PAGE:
China – Opportunities and Challenges

March 4, 2008

China has a fascinating history. Always a dominant regional power, the ‘Middle Kingdom’ has been the world’s largest economy for 18 of the last 20 centuries. China has also proven quite capable of turning her back on the outside world. This happened in the Ming Dynasty, leading to hundreds of years of isolation and Napoleon’s famous comment ‘Let China sleep……… when she awakes the world will tremble’ and more recently during the Cultural Revolution. 1978 brought about the winds of change. The ‘Opening Up’ policy initiated by Deng Xiaoping began to open China to the outside world, this further accelerated after 1989, directly leading to the China that dominates economic news today.

The Awoken Giant

China is now awake. Should we tremble? 1.3 billion people. Annual growth consistent at 10-11%. Tens of millions of people migrating to work in developing areas. A middle class of over 150 million people, predicted to grow to 290 million by 2011. Half a billion mobile telephone and computer users, with market growth in these sectors varying between 10% and 50%. Often the figures relating to China are staggering.

Any observant visitor to China will see that the spectacular growth is not without its problems and often leads to great contrast. The 21st century shopping mall is less than a block away from the truck repair workshop – which is situated outside on the pavement! Seeing a sunset is rare, as the sun sets into a fog of pollution. Criticism of China’s apparently slow response to the problems of growth is easy, but one experience brought home the meaning of change to me more than anything else. At the banquet to celebrate the signing of a new contract, our table was groaning with delicacies. My Chinese colleagues were chatting and the conversation turned thoughtful. Someone asked me if I knew what they were talking about and then explained; ‘You know, Vince, we are eating very well this evening. We are actually talking about only a few years ago – when we didn’t have enough food and were hungry. How different it is now.’ I suddenly realised that my middle-class business colleagues and partners had experienced hunger – which was, frankly, a shock. When I think about the Pandora’s Box that was opened in China in 1978, and all the effects this has had, I remember that evening and ask myself ‘How could it be otherwise?’

Today, China is changing again. In December 2001 she joined the World Trade Organisation, committing to open internal markets and protect intellectual property. Steps to change this are being taken, though sometimes this is happening at a pace that is frustrating and it is often complicated by local interpretation of policy. Within the last year, legislation has stripped away the tax advantages enjoyed by foreign investments, replacing them with incentives for ‘hi-tech’ and strategic ‘approved’ initiatives. New employment laws will make it very difficult for an investor to hire and fire labour. Exports no longer enjoy a blanket VAT rebate, instead this is geared to the ‘added value’ contribution to the Chinese economy and environmental impact. At national and local level, the impact of the unbridled growth on the environment is being taken seriously and manufacturers who want to produce cheaply, whatever the environmental cost, are increasingly unwelcome. Business persons entering the Chinese market today are confronted by a rapidly changing economy and legislative environment. They will also meet a heady concoction – traditional Chinese business culture, with its emphasis on relationship building and ceremony, is changing as the more prescribed business practices of the West are adopted.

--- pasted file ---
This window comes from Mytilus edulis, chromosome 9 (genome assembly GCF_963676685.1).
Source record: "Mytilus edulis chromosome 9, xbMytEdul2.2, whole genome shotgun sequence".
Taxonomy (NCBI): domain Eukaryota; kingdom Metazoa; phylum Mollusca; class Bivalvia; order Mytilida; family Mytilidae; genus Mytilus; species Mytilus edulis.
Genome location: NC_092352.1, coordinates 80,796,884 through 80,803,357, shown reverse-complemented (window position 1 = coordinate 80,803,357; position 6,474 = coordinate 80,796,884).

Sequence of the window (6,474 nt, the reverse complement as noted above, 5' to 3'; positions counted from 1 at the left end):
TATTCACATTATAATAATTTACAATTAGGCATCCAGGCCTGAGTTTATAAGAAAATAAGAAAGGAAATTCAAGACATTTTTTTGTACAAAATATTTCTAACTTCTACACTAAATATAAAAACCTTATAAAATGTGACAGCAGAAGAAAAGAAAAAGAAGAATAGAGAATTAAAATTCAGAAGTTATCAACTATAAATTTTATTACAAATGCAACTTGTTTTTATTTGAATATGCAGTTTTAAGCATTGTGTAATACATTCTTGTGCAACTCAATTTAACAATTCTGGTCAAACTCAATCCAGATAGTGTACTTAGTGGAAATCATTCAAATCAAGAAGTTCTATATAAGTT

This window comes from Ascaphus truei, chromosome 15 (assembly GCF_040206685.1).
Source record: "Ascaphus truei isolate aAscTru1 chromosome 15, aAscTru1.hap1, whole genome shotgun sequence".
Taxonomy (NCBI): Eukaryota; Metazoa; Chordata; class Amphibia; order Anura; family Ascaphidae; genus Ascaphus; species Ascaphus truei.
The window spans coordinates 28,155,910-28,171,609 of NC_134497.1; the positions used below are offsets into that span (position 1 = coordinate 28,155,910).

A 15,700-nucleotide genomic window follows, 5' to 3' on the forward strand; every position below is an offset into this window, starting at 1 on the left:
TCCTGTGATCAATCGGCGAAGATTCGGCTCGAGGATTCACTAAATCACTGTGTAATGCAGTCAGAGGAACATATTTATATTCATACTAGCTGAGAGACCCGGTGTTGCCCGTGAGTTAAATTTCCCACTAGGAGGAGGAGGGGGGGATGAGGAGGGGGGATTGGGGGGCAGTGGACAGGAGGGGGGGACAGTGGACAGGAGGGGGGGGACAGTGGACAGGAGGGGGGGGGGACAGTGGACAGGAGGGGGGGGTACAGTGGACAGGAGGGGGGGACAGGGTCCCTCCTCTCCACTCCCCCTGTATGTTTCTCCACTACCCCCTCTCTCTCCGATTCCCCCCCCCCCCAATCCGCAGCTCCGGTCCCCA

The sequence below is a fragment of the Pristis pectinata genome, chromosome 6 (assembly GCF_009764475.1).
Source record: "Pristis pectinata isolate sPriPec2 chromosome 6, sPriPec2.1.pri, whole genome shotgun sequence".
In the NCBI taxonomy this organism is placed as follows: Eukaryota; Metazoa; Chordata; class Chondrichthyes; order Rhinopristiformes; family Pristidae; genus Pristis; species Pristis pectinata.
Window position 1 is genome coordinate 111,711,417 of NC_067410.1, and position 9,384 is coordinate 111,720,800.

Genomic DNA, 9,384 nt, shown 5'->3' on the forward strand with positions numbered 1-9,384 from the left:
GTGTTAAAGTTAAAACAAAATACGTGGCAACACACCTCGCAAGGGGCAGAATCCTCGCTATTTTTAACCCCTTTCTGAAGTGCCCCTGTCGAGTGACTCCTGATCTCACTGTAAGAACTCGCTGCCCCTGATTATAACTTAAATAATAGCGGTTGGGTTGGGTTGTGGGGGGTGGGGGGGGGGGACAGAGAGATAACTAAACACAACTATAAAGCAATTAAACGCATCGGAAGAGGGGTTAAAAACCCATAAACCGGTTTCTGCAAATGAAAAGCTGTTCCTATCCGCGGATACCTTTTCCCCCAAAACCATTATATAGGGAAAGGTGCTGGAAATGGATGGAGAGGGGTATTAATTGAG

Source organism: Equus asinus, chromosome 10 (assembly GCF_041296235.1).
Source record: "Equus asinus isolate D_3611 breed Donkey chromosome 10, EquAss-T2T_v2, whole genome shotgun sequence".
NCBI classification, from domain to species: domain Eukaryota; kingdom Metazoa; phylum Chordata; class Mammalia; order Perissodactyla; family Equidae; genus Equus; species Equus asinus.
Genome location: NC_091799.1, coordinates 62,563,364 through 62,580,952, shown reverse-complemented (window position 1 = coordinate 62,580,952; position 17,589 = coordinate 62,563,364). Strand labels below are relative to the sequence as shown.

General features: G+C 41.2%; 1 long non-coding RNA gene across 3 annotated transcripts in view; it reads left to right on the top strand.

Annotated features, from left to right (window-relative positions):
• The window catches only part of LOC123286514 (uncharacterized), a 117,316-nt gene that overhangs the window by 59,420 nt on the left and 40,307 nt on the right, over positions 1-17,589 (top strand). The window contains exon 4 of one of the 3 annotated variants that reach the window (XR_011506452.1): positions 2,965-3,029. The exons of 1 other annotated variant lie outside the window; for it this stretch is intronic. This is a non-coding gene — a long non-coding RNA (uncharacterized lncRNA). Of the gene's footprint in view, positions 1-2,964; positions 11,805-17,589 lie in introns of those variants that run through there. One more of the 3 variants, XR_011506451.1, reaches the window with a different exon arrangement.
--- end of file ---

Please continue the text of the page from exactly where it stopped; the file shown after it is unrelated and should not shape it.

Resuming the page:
To underpin the growth, unlike her rival India, China has invested heavily in infrastructure. Everywhere in China there are new road, rail and air connections. Cities and towns are surrounded by Development Parks or Zones, often these are cities in their own right, with housing, shops and universities. Your hotel will have high speed Internet and your mobile phone will work throughout China – everyone in China seems to have a mobile phone and spend most of their time using it! Talk to the authorities in any region and they will tell you of a wide range of opportunities, especially for hi-tech, knowledge and service businesses – but what is this market really like and are the opportunities real?

IT and Related Markets

Various sources give different sizes for the Chinese IT industry but all agree on annual growth of over 10%. UK Trade & Investment, who collect data through teams in the British Consulates, value the market at approaching $500 billion. Dominated by hardware (at 70% of the market), the software and services sectors are relatively small at 13% and 17% respectively. Regular computer users in China represent around 40% of the population, compared to 76% in the UK, but consider the much larger population and the relative newness of urbanisation in China. Much of the hardware market is export-led, from components to complete computers. Turn over most Japanese or ‘Western’ branded laptops and the ubiquitous words ‘Made in China’ will appear. This is likely to change as Chinese companies realise the benefits to margins of building brand awareness – or buying it – as China leverages over $1 trillion foreign exchange earned through exports. An early example of this is the Chinese company Lenovo buying IBM’s personal computer business in 2004. China represents a valuable, but increasingly expensive, source of computer hardware. To UK companies with ideas and ambition China also represents growing opportunities for cooperation and development.